Most stories are told in a pretty straight, linear way. Yes, there might be a few diversions on the way and some tangents to untangle, but usually, there is a clear beginning, middle, and end. This is true of the narratives which roll through games in general, as it is of movies and books. Occasionally though those stories may have many beginnings, middles and ends; journeys which are abstract, unusual, and unexpected. Titles like Inside or Manifold Garden are good example of this – but now we have The Plane Effect taking things that one step further into the unreal and peculiar. Does it work? For the most part, yes, but it does stumble along the way.
The Plane Effect has a quite simple premise – at least to begin with, but very soon it blows everything out of the window and takes us somewhere completely surreal. You play an office worker who is alone, being the last one tapping away at this keyboard. As he finishes up and attempts to leave the office, it’s up to him to switch the lights off. It’s here where the world starts to glitch. And he’s not alone – people are watching him from up high, and nothing is what it seems.
Soon the man is found wandering around familiar locations; his home, the tube or through the city. But doors suddenly open into fantastical worlds, underwater lands and those which spiral into different dimensions full of unusual beasts, scientific experiments, and strange new places. The amazing journey of the man is where the strengths of The Plane Effect lie, as we head off on a trip which takes around 5 hours to get through.
It’s a game which does one of those rare things too, in the fact that no matter how tricky things get, you’ll still find the need to keep pushing forward, uncovering the story ends. It’s a tale without words as well, played out through the visuals and locations. I love what The Plane Effect does here, giving us the chance to explore the developer’s vision. I found spending time in their imagination to be pretty amazing.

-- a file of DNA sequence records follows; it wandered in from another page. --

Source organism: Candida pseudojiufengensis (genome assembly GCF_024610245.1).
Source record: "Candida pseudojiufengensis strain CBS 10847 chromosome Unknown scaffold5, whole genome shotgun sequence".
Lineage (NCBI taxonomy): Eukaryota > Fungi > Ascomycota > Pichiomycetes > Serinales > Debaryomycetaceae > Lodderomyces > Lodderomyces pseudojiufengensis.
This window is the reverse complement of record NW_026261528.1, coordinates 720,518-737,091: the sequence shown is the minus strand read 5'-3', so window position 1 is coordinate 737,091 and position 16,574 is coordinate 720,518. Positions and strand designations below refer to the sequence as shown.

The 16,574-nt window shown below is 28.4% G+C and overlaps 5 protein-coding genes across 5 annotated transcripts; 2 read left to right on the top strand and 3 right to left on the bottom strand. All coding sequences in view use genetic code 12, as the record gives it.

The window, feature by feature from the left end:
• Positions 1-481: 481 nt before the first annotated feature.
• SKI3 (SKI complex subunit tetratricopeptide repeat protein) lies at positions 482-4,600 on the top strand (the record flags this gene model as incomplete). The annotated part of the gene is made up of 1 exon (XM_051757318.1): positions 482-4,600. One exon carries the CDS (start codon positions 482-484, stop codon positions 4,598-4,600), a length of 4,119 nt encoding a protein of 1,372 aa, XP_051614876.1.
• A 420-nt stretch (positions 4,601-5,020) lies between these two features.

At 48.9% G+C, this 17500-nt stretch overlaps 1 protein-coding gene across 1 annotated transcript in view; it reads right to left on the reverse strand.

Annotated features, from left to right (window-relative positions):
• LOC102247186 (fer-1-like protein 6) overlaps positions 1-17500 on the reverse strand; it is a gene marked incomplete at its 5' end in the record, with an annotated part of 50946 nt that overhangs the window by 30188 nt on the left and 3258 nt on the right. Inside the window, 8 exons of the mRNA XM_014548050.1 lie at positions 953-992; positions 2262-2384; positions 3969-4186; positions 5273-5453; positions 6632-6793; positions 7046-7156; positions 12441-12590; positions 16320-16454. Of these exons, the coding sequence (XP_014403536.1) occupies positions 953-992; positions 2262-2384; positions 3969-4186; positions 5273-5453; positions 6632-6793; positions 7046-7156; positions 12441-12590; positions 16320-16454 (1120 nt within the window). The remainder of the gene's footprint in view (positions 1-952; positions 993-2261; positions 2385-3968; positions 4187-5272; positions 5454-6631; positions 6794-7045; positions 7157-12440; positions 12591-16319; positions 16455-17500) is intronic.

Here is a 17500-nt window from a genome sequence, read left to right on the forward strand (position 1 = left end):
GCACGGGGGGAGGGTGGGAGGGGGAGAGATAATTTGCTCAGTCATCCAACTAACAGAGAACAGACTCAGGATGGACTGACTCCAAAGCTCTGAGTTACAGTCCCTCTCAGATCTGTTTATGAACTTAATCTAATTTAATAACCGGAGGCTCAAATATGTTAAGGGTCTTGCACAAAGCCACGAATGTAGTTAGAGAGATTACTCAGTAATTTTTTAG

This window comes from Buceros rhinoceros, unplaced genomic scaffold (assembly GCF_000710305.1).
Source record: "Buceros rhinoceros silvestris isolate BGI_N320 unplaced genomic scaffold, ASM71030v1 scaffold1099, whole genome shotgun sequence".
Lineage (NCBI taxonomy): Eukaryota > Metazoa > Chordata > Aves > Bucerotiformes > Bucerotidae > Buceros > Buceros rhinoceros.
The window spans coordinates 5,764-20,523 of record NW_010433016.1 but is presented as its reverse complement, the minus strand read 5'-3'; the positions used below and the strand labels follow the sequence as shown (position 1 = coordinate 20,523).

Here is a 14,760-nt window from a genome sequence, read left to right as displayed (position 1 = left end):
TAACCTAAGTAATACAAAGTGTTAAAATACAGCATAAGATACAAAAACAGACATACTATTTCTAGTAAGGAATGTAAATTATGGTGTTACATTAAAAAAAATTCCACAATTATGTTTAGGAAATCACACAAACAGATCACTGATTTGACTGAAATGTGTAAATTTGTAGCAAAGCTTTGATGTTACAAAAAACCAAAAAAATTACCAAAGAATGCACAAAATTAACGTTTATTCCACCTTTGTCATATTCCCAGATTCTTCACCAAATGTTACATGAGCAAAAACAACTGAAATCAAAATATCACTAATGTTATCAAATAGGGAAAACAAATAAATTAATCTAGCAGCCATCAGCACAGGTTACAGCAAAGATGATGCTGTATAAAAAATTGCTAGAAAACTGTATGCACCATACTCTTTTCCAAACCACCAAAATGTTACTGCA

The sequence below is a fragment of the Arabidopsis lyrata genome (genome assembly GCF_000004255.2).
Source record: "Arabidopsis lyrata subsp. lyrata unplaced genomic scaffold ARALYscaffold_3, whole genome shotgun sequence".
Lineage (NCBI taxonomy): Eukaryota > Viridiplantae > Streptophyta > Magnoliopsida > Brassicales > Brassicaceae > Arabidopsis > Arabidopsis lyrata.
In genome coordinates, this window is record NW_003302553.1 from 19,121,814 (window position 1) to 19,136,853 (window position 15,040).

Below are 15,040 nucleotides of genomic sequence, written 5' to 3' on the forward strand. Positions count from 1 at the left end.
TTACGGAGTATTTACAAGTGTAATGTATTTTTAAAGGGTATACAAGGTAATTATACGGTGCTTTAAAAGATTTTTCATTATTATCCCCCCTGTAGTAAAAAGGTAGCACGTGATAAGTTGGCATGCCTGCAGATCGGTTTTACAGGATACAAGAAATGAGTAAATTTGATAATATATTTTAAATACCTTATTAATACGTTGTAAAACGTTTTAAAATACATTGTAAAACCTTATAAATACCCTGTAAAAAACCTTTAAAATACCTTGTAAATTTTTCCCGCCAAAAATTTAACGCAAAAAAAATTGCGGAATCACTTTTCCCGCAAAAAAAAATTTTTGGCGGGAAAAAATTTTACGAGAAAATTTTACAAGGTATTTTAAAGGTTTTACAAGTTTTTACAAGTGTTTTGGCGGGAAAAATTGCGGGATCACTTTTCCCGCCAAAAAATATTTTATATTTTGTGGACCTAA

Gameplay-wise and it mostly plays out in an isometric viewpoint. In the beginning, you have a choice of ways of playing, from a sort of normal narrative adventurer mode where you are working out everything as you go, to a guided option in which pressing a button will help navigate to where you need to go, or what you need to do next. It’s certainly handy, but for some it may well feel like a little bit of a cheat.
It starts quite simply as you walk around the various locations, interacting with objects to move the narrative along and progress to the next level. Some of the puzzles can be quite tricky and a bit oblique, but all are well thought out and interestedly devised. Later on, you will see the main character working through some platforming sections, driving sections, and underwater sections. It’s in these where the game design brings forth some problems.
You see, the platforming isn’t as good as you would expect from a platformer, and it does get very annoying at times, mostly as movement is a bit too floaty. The car sections, later on, are okay, but there’s a bit where you have to move slowly and stealthily through some checkpoints. Honestly, it’s a bit of a nightmare because the car’s braking isn’t very accurate. Those underwater moments are a pain too, as it is hard to judge perspective-wise where you are in relation to sharks and mines.
Further to that, there have been a few moments where The Plane Effect has crashed out, and more where it checkpoints to a near instant death or not allowing further movement. It’s a shame because the rest of the game is brilliant.
It’s captivating and unique visually too. Brilliantly edited scenes using a monochrome colour palette along with its isometric viewpoints work very well. The way the visuals combine the mundane and the unreal is beautifully done, with great visual storytelling running the show. The soundtrack fits splendidly with this, creating a moody dystopian atmosphere that has flourishes of hope at various moments.
The first half of The Plane Effect is of seriously high quality, so much so that you’d be looking at a 5/5 rating. But as progression is made and the latter half begins to unfold, problems arise; whether that be bugs that stop the game, or the frustration of the platforming or underwater sections. It’s just about won me over, mostly because of its strong visual atmosphere and brilliantly edited story – the way it takes the mundane life of an office worker and transports him into strange new worlds is superb. It’s just a shame it’s held back by some issues.
The Plane Effect can be picked up from the Xbox Store